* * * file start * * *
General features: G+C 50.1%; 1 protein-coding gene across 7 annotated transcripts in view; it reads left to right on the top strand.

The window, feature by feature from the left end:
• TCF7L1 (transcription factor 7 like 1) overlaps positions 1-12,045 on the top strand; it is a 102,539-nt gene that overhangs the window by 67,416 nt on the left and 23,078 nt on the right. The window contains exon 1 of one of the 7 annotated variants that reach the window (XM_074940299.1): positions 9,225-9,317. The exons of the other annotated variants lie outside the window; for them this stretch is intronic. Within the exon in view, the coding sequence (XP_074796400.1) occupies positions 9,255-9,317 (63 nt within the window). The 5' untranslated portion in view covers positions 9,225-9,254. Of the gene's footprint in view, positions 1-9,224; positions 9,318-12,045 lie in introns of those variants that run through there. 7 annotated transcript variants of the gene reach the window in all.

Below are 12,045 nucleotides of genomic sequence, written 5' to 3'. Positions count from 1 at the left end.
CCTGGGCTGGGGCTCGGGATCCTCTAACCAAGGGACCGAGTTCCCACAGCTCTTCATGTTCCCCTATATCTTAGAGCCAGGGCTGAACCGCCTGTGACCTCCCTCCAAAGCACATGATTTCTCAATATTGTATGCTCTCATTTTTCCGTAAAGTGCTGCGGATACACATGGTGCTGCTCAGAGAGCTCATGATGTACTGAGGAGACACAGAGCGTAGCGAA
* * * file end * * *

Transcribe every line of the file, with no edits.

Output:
General features: G+C 50.1%; 1 protein-coding gene across 7 annotated transcripts in view; it reads left to right on the top strand.

The window, feature by feature from the left end:
• TCF7L1 (transcription factor 7 like 1) overlaps positions 1-12,045 on the top strand; it is a 102,539-nt gene that overhangs the window by 67,416 nt on the left and 23,078 nt on the right. The window contains exon 1 of one of the 7 annotated variants that reach the window (XM_074940299.1): positions 9,225-9,317. The exons of the other annotated variants lie outside the window; for them this stretch is intronic. Within the exon in view, the coding sequence (XP_074796400.1) occupies positions 9,255-9,317 (63 nt within the window). The 5' untranslated portion in view covers positions 9,225-9,254. Of the gene's footprint in view, positions 1-9,224; positions 9,318-12,045 lie in introns of those variants that run through there. 7 annotated transcript variants of the gene reach the window in all.

Below are 12,045 nucleotides of genomic sequence, written 5' to 3'. Positions count from 1 at the left end.
CCTGGGCTGGGGCTCGGGATCCTCTAACCAAGGGACCGAGTTCCCACAGCTCTTCATGTTCCCCTATATCTTAGAGCCAGGGCTGAACCGCCTGTGACCTCCCTCCAAAGCACATGATTTCTCAATATTGTATGCTCTCATTTTTCCGTAAAGTGCTGCGGATACACATGGTGCTGCTCAGAGAGCTCATGATGTACTGAGGAGACACAGAGCGTAGCGAA